Parity Multi-sig

Back in 2017, we also saw Parity Technologies' multi-sig wallet exploited to the tune of 153,037 Ether ($290,770,300 in today's prices). This was caused by a vulnerability in a library dependency. In the years since there have been countless further exploits. 
It will never be possible to eliminate errors in code. Even with AI techniques, the underlying large language models (LLMs) are trained on code that has been created by fallible humans. 
Can we ever reach a point where decentralized finance can truly fulfil its potential? 
I do see areas of the ecosystem in which I have great confidence, such as Circle's USDC. However, they control token issuance and are very transparent in how they operate as a business, including providing audited reports of their reserves. 
Also with base network protocols themselves such as Ethereum. While I don't envisage any events on the horizon that could threaten the solvency of Ether or the security of the entire Ethereum network, there are ways to recover from major events as the DAO hack once demonstrated (although few in the Ethereum community would be supportive of this level of meddling again). 

Stacking DeFi

Where I believe the problem lies is in the ability to stack app upon app and create complex positions spread across multiple DeFi apps. This is where someone deposits tokens with Curve, deposits the CRV into Convex for a yield boost and may further lock up their CVX tokens. Curve may be one of the stalwarts of DeFi. However, with each additional DeFi protocol used the risk to users increases significantly. 
Within each DeFi protocol, there will be a small number of developers who truly understand how their smart contracts work. When you combine a number of protocols together, that number becomes even smaller. 
This means that a very small proportion of users will have any idea of how safe their funds really are, and instead is simply chasing the advertised yields.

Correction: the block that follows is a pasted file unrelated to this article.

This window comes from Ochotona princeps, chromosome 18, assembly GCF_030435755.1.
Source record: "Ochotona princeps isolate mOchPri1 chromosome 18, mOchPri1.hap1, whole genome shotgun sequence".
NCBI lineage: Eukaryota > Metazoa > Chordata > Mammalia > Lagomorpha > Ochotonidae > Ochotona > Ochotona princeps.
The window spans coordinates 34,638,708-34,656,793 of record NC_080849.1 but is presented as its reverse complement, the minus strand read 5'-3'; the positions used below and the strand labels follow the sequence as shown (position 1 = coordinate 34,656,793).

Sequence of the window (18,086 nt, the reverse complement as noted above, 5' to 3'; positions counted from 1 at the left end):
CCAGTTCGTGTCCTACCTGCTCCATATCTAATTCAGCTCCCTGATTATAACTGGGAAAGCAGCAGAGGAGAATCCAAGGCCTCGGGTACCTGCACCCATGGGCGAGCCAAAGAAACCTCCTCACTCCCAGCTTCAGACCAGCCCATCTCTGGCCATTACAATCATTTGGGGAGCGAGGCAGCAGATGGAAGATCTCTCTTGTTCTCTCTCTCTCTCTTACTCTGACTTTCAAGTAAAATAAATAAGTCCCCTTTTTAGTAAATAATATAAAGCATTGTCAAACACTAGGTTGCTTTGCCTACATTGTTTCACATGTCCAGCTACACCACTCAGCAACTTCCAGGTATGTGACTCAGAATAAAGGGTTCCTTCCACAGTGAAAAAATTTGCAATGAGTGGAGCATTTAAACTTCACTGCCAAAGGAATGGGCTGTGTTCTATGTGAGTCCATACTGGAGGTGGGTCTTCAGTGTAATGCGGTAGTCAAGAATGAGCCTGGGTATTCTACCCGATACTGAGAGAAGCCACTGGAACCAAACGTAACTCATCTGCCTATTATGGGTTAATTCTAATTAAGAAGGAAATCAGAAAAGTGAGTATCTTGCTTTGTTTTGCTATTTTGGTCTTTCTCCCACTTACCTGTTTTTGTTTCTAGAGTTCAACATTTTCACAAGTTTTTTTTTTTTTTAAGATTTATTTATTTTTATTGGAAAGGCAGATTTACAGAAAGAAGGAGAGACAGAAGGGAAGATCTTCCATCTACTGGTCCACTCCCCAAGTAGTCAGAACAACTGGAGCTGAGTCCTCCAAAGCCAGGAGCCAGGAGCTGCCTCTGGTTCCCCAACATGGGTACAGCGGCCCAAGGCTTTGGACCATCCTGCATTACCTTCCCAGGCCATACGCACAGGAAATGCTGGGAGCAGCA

Teams do take measures such as engaging auditors to help verify their contract source code. But are those auditors re-engaged with every change? Are those auditors constantly monitoring all dependencies for updates or vulnerabilities? Even if they are, some exploits will still slip through. 

Protecting Mainstream Users

I believe that for DeFi applications to go mainstream we will need greater protection for users. This could be in the form of institutions that have enough capital to make good for their users in the event of exploits. Or simply insurance for them. 
Perhaps centralized exchanges will end up being the gateway that many use? Seeing how Coinbase's Base network evolves in this regard will be very interesting, as they will have the ability to provide backstops in the network. 
It is incredible the amount of value that has become locked in the DeFi ecosystem during the past few years. However, from a personal perspective, I still don't feel comfortable putting any meaningful amount of funds into DeFi protocols unless I can monitor what I'm doing with them around the clock. 
I have fewer concerns with stablecoins such as USDC and Ether, as there's far more transparency with how they operate, which doesn't require digging through smart contract code. 
Without some breakthroughs in how user funds can be protected, I do think that many DeFi protocols will remain niche applications for those users who really understand what they're doing. Especially now as you can deposit funds with normal banks for 4-5% yields which come with government guarantees. 
The risk tied with DeFi simply isn't worth it. I remain as ardent a supporter of blockchain and web3 as I ever have. But parts of DeFi still feel like high-stakes games of poker, and I'm no gambler.